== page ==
The Great Swindle: The Story of the South Sea Bubble

The Great Swindle: The Story of the South Sea Bubble

Author: Cowles, Virginia

Cost: $17.99



Includes new introduction by Dr. Marc Faber. First published 1960.


South Sea Bubble, Speculation, London, Eighteenth Century, Crash, Sir John Blunt, Stanhope, Walpole, Craggs, Fraud


The Great Swindle : The Story of the South Sea Bubble

As winter turned to spring in 1720, London was afflicted with a speculative mania unprecedented in British history. As the "Bubble" of the South Sea Company stock reached its peak in the summer, new wealth was apparent throughout the City as profits, or credit on the expectation of gain, was expended in a display of finery, and conspicuous consumption. "We are informed that since the hurly-burly of stock jobbing there has appeared in London 200 new Coaches and Chariots, besides as many more on the stocks ... above 4,000 embroider'd Coats; about 3,000 gold watches at the sides of whores and wives; and some few acts of charity". Other promoters rushed to the market with their own "bubble stocks" keen to tap the public's enthusiasm - "any novelty could be sure of finding an imitator within a few days" - and money rushed in from the provinces. By Autumn, however the dream had turned to nightmare, and it was losses, debts and duplicity that preoccupied the Kingdom, as South Sea stock, and other new offerings, crashed. In the centuries since, this manic cycle has been repeated time and again, as we have most recently been reminded in the great "dotcom" boom.

Cowle's account, first published in 1960, documents the origins of this early speculative episode in the needs of an unpopular monarchy, ambitious politicians, distressed government debt, and the allure of John Law's apparently successful revival of French credit. The latter enterprise (the Mississippi scheme) also ended in catastrophe, though not before giving us the use of the French word "millionaire", yet was not heeded when inconvenient, and thus failed to provide an opportunity to defuse the events in England that euphoric summer.

The text has now been reprinted by Hindsight Books with the benefit of a new introduction by Dr. Marc Faber, an authority of international market behaviour, as part of its library of investment history.



The Earl Of Oxford Page 9


  1. The Court and the Company 34
  2. Mr. Law and the Mississippi Boom 54
  3. The South Sea Scheme 73
  4. Trouble in paris 100
  5. London Goes Mad 117
  6. Crime and Punishment 142
  7. The End of the Affair 174

Chronology 185

Index 187

The South Sea Bubble

A new introduction by Dr. Marc Faber

From time to time a wave of optimism spreads around the world like a bush fire. People believe that they are seeing the dawn of a new era, which will bring unimaginable riches and prosperity to all. Waves of new era thinking are usually associated with discoveries (the Americas, gold deposits in California), the opening up of new territories (the Western territories of the US, the opening of China in recent years), the application of new inventions (canals, railroads, the automobile, radio, PCs, the Internet, wireless communication, etc), the rise in the price of an important commodity (rubber at the beginning of the 20th century, oil in the 1970s), peace treaties (the breakdown of communism), or strong economic performances. A typical feature of new era thinking is that it usually engulfs a country or the world not at the beginning of an era of prosperity, but towards the end of such a period and is associated with some sort of a 'rush' or investment mania. Two of the most well known examples of this phenomenon are John Law's Mississippi Scheme and the South Sea Bubble, which, in the early part of the 18th century, occurred almost simultaneously and are the subject of Virginia Cowles excellent book, 'The Great Swindle'.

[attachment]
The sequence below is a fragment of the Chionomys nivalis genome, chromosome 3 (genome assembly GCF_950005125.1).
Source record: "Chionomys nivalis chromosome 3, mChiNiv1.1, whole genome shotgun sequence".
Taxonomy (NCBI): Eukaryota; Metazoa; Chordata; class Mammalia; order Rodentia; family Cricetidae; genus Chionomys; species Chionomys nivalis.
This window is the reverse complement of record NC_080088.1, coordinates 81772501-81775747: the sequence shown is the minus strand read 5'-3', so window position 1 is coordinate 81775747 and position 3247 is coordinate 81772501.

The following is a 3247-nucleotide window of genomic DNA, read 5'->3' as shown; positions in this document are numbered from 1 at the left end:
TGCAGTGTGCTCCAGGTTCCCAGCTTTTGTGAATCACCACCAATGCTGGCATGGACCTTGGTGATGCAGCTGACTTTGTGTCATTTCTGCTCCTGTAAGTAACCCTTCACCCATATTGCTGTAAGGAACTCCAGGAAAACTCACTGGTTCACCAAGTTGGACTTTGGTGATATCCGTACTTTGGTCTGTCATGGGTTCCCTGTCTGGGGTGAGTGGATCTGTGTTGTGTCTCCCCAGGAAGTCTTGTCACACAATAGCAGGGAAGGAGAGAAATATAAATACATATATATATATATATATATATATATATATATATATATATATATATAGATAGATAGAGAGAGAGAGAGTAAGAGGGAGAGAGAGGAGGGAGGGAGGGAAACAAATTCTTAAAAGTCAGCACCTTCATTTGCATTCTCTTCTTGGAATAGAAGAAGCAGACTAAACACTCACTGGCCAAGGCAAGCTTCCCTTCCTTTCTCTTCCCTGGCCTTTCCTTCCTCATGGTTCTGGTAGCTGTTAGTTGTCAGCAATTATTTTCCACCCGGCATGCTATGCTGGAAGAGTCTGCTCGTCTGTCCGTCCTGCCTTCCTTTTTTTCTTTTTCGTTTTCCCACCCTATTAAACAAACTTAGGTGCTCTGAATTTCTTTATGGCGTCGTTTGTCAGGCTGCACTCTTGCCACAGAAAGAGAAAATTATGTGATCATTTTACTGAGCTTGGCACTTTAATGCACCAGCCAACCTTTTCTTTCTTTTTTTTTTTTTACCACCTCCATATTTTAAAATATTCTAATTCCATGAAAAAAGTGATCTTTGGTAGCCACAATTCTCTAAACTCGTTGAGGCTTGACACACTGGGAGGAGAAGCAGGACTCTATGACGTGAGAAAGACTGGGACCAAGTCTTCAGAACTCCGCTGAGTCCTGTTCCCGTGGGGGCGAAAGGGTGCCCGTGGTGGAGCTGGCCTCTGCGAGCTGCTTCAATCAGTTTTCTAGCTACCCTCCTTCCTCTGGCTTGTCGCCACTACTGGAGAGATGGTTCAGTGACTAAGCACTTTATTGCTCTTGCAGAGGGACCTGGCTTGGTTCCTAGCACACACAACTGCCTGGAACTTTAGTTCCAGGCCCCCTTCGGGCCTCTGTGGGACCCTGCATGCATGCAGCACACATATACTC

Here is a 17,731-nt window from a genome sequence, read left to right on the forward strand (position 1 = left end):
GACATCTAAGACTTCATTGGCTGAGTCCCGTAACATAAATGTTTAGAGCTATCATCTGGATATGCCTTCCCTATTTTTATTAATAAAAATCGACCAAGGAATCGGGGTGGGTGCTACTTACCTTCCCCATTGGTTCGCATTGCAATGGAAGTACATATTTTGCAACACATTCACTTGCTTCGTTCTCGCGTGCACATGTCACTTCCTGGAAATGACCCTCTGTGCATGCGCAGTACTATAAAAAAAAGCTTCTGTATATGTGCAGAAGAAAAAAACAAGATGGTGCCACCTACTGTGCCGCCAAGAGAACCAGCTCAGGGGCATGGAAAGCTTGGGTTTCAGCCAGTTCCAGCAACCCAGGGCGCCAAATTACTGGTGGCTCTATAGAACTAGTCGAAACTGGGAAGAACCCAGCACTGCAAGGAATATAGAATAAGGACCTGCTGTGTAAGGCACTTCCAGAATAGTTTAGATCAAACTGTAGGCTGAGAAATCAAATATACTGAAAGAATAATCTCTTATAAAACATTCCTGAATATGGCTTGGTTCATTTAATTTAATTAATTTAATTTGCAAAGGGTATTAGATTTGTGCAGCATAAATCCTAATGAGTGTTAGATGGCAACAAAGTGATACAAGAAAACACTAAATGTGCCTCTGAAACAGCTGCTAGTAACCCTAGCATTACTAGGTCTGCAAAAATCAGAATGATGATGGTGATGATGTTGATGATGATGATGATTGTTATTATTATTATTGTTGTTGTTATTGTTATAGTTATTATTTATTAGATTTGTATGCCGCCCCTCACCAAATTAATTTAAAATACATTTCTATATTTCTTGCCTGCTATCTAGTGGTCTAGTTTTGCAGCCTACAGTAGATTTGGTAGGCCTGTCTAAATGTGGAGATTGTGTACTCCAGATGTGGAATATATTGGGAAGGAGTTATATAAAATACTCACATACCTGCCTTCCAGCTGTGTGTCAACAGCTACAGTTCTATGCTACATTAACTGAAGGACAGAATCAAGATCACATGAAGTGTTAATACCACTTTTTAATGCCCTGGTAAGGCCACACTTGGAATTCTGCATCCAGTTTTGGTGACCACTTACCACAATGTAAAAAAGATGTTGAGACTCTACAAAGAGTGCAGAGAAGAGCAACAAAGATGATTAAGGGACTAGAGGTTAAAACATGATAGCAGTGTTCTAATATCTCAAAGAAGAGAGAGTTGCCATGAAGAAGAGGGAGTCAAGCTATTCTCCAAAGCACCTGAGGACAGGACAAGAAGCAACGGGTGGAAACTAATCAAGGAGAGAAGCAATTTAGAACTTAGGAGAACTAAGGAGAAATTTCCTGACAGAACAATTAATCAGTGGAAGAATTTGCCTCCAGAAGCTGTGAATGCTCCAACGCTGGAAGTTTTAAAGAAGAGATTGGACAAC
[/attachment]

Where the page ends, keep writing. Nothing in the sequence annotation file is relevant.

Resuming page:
In 1711, the Earl of Oxford, better known as Robert Harley, established the South Sea Company in order to take over £10 million of government debt, which it converted into shares of the South Sea Company. In exchange, it received annual interest payments from the government and the monopoly to trade with the King of Spain's subjects in South America. In addition, a year later the company obtained the exclusive rights to sell slaves in South America. Right from the start the company enjoyed great prestige but profits were elusive, because the Spanish King Philip V had refused to let the Company send more than one cargo of merchandise per year to South America, and even from this slim venture, insisted on a share of the profits. Moreover, the 'Assiento', the permission to transport Negro slaves to the South American plantations, was fraught with high risks, since many slaves died on the way, and the unarmed ships were frequently attacked by buccaneers or were driven away by the Spanish coast guards who dealt with privateers and did not tolerate any competition. On top of these difficulties, the South Sea Company lost already in 1715, two of its founders, Lord Bolingbroke and Lord Oxford both of whom were accused of treason. At this point the Company thought it wise to interest King George in their affairs in the hope that he might secure them more advantageous terms with the King of Spain. Since the King had no wish to embroil himself in English business affairs, the Company's directors enrolled the services of the King's two Hanoverian mistresses, Madam Schulenburg and Madam Kielmansegge, both of whom had considerable influence over the King, and eventually managed through political maneuvering, bribes and intrigue to make him accept the South Sea Company's invitation to serve as Governor.